Elaine Sturtevant (1924 – 2014), often simply referred to as “Sturtevant” or “Sturtevant,” was an American artist known for her pioneering work in the field of appropriation art. She gained recognition for creating replicas of artworks made by other well-known artists, challenging notions of originality, authorship, and the value of artistic creation.
Sturtevant’s work involved meticulously recreating pieces by artists like Andy Warhol, Jasper Johns, Roy Lichtenstein, and Marcel Duchamp. She aimed to question the traditional concepts of artistic innovation and ownership, raising questions about the role of the artist, authenticity, and the commodification of art.
Her approach was not about forgery but rather about exploring the ideas and processes behind the original artworks. Sturtevant’s work often prompted discussions about the boundaries of copyright, intellectual property, and the nature of creativity in the art world.
Throughout her career, Sturtevant received both praise and criticism for her work. Some viewed her as a visionary and a provocateur who challenged conventional notions of art, while others criticized her for copying established artists’ works without adding significant innovation.
Elaine Sturtevant’s art remains influential in discussions about the nature of art, originality, and the boundaries of creativity. Her legacy is a testament to her unique perspective on the art world and her ability to challenge preconceived notions of what constitutes artistry.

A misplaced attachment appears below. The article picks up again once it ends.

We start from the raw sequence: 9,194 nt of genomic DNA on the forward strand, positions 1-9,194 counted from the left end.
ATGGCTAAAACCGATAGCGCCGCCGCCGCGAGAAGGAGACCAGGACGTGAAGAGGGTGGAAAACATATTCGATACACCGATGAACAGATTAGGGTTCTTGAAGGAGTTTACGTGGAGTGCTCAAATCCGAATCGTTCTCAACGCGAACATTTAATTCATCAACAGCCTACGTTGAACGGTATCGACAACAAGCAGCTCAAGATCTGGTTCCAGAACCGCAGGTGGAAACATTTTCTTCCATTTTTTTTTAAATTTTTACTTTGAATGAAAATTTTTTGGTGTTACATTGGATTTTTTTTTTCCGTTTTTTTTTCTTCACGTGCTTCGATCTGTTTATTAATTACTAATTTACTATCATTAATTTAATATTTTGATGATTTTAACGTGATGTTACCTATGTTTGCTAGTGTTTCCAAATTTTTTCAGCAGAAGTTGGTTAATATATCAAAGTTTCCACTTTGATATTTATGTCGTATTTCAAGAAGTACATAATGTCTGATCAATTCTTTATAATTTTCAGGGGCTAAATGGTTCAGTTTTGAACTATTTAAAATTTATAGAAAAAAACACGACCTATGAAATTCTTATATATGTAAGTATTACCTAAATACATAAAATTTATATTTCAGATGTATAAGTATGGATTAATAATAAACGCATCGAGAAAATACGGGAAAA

1) Elaine Frances Sturtevant, known professionally as Sturtevant, born in Lakewood, Ohio on August 23, 1924 to May 7, 2014 (aged 89), was an American artist.
2) She earned a bachelor in psychology from the University of Iowa, followed by a master degree from Teachers College of Columbia University. In New York, she also studied at the Art Students League.
3) Sturtevant’s earliest known paintings was made in NY in the late 1950s. In these works, she sliced tubes of paint open, flattened them, and attached them to canvas.
4) Most of these works contain fragments from tubes of several colors of paint, some have additional pencil scribbles and daubs of paint.
5) In 1964, by memorization only, she began to manually reproduce (or “repeat”) paintings and objects created by her contemporaries with results that can immediately be identified with an original.
6) In some ways, style is her medium. Her last large-scale installation, The House of Horrors, has been on temporary display at the Musee d’ Art Moderne de la Ville de Paris since June 2015.